Invasive species continue to be a wicked inconvenience. The spectrum of stakeholders and their differing solutions are spread broadly across many disciplines and ideas. On Wednesday, April 25, 2007 on Bioblog, I ran across a posting entitled “Plant (non-invasive) trees this Arbor Day“. In keeping with a key tenant of a wicked problem: “The problem is not understood until after formulation of a solution. Stakeholders have radically different world views and different frames for understanding the problem,” the author’s solution involves a prescription on planting and therefore transferring any organism not indigenous to the local. I will assume that the arbitrary date of approximately 1500 is the time reference which is understood in a solution which requires a local native only approach.
There is much to be said for the idea of reconstructing the pre-European Colombian Exchange in attempt to return to Rousseau's natural state. The reconstruction and appropriate maintenance of a self sustaining system has much going for it. However, the article quietly faults the National Arbor Day Foundation for not adopting this world view. One may infer that the foundation’s solution is to do no immediate harm by limiting plantings to known “safe” species, and to encourage the planting of trees, even in areas which were treeless before 1500. This solution opens up its own set of complex possibilities, because we cannot know for sure if planting trees is the “right’ thing to do. “Every solution to a wicked problem is a "one-shot operation"; because there is no opportunity to learn by trial-and-error, every attempt counts significantly” Once we plant the trees, we alter the matrix of the problem.
Another principle of a wicked problem is also at play here: “Every implemented solution to a wicked problem has consequences, and may cause additional problems.” The statement refers to Bioblog's ideal solution which may take to be the removal of trees in meadow and prairie settings, and concept which alone would qualify for causing unintended consequences to human society assuming there is the political will and resources to accomplish the landscape restoration. Because the foundation’s solution seems less aggressive, at first hearing, it finds itself in the position of being wrong. But this is a violation of the principles of a wicked problem, for there are no right or wrong answers, just varying degrees of good and bad.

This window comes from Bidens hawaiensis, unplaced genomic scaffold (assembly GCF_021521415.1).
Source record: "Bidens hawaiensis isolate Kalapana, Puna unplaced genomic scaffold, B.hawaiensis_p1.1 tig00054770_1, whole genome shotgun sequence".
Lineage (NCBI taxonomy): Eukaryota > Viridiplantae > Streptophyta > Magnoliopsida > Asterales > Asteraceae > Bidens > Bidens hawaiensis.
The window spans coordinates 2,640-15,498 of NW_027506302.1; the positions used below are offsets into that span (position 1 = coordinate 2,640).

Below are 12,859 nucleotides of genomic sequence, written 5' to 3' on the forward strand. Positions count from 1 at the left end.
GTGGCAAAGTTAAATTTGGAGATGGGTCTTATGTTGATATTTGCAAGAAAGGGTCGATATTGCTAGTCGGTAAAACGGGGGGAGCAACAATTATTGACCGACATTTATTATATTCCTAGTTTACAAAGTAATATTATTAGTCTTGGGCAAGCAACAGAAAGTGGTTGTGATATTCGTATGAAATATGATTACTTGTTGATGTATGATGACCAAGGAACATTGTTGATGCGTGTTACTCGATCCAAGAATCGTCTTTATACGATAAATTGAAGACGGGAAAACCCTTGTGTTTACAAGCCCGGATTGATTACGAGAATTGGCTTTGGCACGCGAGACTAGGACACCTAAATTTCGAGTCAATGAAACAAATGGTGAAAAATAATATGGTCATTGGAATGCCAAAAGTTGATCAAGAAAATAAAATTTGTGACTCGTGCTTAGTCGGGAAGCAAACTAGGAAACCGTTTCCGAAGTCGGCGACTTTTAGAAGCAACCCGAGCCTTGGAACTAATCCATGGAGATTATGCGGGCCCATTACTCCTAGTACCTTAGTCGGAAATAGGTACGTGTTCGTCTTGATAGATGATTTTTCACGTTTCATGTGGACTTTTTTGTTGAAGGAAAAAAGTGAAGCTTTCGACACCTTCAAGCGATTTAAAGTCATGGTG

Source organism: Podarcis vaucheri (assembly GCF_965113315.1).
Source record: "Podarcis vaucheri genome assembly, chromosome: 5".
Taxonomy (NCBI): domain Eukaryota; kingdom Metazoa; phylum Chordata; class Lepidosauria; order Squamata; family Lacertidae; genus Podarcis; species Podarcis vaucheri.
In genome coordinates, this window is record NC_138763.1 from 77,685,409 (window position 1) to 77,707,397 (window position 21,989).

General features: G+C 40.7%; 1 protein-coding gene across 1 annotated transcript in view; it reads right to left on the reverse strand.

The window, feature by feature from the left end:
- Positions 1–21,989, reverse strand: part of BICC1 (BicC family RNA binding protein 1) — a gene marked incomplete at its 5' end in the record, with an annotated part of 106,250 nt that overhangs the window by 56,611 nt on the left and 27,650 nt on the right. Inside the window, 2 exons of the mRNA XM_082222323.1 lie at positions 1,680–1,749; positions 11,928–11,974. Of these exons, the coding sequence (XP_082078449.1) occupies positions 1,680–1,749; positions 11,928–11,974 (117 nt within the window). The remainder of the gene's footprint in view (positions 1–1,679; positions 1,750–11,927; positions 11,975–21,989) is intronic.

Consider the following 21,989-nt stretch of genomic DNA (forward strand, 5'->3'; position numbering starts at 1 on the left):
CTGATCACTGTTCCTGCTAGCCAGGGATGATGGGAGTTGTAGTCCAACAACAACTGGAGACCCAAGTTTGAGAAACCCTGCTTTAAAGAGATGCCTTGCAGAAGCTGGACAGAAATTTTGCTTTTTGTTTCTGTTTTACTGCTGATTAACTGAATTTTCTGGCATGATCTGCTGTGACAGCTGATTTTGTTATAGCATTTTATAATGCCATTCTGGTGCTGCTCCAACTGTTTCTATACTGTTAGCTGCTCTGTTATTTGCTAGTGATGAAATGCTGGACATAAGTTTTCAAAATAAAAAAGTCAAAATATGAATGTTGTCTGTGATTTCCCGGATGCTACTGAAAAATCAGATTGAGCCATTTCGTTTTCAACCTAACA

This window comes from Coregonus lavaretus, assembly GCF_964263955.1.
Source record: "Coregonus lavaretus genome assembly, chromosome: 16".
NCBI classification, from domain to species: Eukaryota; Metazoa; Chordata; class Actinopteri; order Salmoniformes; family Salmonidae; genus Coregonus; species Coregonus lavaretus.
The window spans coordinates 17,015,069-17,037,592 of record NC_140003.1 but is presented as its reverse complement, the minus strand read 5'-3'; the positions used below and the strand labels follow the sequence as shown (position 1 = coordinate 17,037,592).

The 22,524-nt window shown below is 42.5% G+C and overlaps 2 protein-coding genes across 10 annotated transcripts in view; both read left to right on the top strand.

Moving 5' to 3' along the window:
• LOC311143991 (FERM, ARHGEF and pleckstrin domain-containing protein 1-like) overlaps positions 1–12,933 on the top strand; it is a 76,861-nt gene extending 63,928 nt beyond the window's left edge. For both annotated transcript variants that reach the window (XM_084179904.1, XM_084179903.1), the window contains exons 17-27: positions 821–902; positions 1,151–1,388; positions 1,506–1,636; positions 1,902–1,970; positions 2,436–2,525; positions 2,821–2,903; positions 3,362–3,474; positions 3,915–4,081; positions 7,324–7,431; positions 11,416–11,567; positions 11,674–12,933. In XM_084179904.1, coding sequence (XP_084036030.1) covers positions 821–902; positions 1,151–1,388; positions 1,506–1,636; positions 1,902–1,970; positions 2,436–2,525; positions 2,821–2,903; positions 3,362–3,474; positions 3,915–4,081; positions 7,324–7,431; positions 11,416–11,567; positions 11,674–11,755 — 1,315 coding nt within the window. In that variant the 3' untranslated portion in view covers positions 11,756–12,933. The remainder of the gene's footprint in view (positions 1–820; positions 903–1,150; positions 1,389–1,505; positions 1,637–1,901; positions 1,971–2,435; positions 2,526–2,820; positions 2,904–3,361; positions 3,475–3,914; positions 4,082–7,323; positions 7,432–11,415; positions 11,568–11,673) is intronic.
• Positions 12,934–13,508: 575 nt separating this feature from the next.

One problem I find with Bioblog's comments is the assumption that the reconstruction of “natural” ecosystems can be returned to a idealized time and place. “Every wicked problem can be considered to be a symptom of another problem,” and invasive species are symptomatic at least in part with global climate change. To fault the foundation for using climate maps to help suggest tree species is to slightly confuse several issues. The climate map will be needed even if one were to go completely native, whatever that may mean.
These small points aside, I truly liked the Bioblog’s last point: “I argue only that these are minor points in the greater struggle to convince humanity, especially that small portion of humanity that has the time and money to support any sort of environmental ethic that it chooses, that ecology and biodiversity are not actually words that can describe numbers of species over an entire planet. They much more aptly describe the mosaic of species assemblages that found a way to evolve in every possible environment that is found on earth. If we lose that idea, then biodiversity itself is a meaningless concept.” These words get to the point. This is a solution clearly described; it is not the solution to which the foundation currently subscribes, I think. The conversation must continue. The stakeholders must not find fault with each other, but work to find small points of agreement. Remember that “Constraints and resources to solve the problem of invasive species change over time.”